4
 
  Use the means ordinary and lawful, among which mercifulness and liberality is one, to which the promise of secular wealth is most frequently made.
Henry Hammond.    
  5
 
  Whosoever shall look heedfully upon those who are eminent for their riches, will not think their condition such as that he should hazard his quiet, and much less his virtue, to obtain it. For all that great wealth generally gives above a moderate fortune, is more room for the freaks of caprice, and more privilege for ignorance and vice, a quicker succession of flatteries, and a larger circle of voluptuousness.
Dr. Samuel Johnson: Rambler, No. 38.    
  6
 
  When, therefore, the desire of wealth is taking hold of the heart, let us look round and see how it operates upon those whose industry or whose fortune has obtained it. When we find them oppressed with their own abundance, luxurious without pleasure, idle without ease, impatient and querulous in themselves, and despised or hated by the rest of mankind, we shall soon be convinced that, if the real wants of our condition are satisfied, there remains little to be sought with solicitude or desired with eagerness.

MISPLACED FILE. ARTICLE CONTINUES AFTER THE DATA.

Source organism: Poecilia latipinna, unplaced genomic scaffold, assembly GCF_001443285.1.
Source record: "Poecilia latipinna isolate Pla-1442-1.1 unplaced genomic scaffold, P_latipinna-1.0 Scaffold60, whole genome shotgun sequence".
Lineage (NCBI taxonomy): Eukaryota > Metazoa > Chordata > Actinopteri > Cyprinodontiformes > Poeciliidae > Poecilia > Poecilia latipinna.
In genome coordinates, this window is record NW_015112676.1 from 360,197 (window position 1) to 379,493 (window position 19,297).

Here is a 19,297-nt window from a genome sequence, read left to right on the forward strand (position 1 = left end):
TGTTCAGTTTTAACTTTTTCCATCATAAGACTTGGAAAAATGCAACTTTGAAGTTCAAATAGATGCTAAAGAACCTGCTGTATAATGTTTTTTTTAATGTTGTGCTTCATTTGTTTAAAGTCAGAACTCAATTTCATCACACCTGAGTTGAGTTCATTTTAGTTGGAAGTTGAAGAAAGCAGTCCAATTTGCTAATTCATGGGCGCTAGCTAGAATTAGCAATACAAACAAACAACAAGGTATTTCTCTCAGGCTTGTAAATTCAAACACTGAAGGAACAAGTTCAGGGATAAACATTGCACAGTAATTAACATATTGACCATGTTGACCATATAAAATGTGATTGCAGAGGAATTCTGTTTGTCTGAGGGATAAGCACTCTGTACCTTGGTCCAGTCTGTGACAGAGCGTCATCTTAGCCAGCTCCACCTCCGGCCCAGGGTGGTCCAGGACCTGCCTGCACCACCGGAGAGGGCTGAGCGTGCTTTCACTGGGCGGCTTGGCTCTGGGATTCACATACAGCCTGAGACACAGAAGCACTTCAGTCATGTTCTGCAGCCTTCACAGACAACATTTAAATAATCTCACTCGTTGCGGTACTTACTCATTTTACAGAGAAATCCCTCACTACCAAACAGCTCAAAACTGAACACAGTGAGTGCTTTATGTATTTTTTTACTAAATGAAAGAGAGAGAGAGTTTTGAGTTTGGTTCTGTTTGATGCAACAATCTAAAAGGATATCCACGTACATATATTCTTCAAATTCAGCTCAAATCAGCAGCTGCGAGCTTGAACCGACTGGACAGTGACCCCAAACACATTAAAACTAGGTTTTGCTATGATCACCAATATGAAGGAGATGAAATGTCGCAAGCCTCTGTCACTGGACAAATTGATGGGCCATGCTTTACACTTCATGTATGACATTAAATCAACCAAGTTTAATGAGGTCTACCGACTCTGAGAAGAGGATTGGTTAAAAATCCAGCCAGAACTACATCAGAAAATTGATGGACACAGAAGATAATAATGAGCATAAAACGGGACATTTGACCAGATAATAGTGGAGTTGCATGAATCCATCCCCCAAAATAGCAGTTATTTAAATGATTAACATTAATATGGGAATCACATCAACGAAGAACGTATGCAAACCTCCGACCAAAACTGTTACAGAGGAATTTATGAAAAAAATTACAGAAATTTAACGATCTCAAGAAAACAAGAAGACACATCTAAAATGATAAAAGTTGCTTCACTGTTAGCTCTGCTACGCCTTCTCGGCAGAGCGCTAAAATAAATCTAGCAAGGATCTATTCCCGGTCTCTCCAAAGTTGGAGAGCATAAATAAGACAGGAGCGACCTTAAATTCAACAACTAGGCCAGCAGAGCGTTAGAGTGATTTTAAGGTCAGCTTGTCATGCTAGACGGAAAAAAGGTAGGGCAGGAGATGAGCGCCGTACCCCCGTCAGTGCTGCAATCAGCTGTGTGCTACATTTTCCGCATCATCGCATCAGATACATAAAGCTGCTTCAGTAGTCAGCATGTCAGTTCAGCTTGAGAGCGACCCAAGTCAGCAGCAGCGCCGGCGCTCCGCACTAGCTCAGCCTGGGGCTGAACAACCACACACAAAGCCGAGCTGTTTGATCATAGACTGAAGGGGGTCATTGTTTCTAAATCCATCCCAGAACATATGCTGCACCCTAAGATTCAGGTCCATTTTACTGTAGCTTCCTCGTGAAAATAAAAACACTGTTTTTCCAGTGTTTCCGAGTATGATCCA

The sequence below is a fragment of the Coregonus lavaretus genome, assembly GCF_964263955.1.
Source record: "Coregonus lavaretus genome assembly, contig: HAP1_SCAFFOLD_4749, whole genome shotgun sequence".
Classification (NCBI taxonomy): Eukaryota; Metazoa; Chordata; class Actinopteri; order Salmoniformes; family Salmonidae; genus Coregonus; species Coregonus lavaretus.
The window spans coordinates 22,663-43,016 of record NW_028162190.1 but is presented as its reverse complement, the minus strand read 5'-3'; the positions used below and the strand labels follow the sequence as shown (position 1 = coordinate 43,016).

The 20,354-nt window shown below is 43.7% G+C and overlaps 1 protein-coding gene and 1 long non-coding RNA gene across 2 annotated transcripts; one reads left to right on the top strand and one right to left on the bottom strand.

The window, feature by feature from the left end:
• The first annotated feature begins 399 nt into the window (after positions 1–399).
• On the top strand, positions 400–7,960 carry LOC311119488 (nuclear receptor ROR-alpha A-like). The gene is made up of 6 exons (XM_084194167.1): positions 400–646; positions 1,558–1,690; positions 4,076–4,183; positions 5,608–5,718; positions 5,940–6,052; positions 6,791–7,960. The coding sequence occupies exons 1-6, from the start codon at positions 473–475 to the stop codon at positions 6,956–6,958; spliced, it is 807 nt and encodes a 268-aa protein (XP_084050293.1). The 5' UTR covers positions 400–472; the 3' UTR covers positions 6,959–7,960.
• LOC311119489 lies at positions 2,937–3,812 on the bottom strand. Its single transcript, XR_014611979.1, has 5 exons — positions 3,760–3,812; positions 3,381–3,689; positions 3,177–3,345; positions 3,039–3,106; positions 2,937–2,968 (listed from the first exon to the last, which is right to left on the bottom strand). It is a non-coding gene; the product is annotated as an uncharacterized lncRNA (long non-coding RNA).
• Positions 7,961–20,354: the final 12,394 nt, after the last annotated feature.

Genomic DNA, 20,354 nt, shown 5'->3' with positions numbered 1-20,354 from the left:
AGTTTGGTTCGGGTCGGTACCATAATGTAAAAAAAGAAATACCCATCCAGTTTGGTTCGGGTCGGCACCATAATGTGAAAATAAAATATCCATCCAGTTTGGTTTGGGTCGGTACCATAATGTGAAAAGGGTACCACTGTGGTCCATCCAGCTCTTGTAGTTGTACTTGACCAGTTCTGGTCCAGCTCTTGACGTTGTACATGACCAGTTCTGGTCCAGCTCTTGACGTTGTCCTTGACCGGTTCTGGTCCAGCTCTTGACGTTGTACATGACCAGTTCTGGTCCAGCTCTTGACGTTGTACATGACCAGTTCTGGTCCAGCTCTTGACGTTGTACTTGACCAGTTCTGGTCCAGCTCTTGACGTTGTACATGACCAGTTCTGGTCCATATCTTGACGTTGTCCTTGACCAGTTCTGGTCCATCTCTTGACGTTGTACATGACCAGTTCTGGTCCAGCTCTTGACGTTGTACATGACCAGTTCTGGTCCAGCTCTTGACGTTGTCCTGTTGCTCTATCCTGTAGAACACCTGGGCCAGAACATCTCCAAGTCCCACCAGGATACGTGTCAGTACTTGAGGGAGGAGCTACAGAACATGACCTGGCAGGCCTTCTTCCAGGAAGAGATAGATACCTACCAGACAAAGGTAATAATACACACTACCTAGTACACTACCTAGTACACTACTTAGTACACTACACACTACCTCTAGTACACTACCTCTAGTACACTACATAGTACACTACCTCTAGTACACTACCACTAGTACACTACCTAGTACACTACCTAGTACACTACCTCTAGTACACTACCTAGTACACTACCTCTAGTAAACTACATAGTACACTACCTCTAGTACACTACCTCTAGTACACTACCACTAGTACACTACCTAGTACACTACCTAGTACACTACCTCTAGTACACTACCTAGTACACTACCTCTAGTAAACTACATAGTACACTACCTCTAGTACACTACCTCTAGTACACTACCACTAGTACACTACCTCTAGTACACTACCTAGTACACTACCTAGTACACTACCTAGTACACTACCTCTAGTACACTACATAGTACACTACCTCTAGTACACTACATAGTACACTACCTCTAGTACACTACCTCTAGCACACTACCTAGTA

Dr. Samuel Johnson: Rambler, No. 58.    
  7
 
  It may contribute to his misery, heighten the anguish and sharpen the sting of conscience, and so add fury to the everlasting flames, when he shall reflect upon the abuse of wealth and greatness.
Robert South.    
  8
 
  One man pursues power in order to wealth, and another wealth in order to power, which last is the safer way, and generally followed.
Jonathan Swift.    
  9
 
  Men who possess all the advantages of life are in a state where there are many accidents to disorder and discompose, but few to please them.
Jonathan Swift.    
  10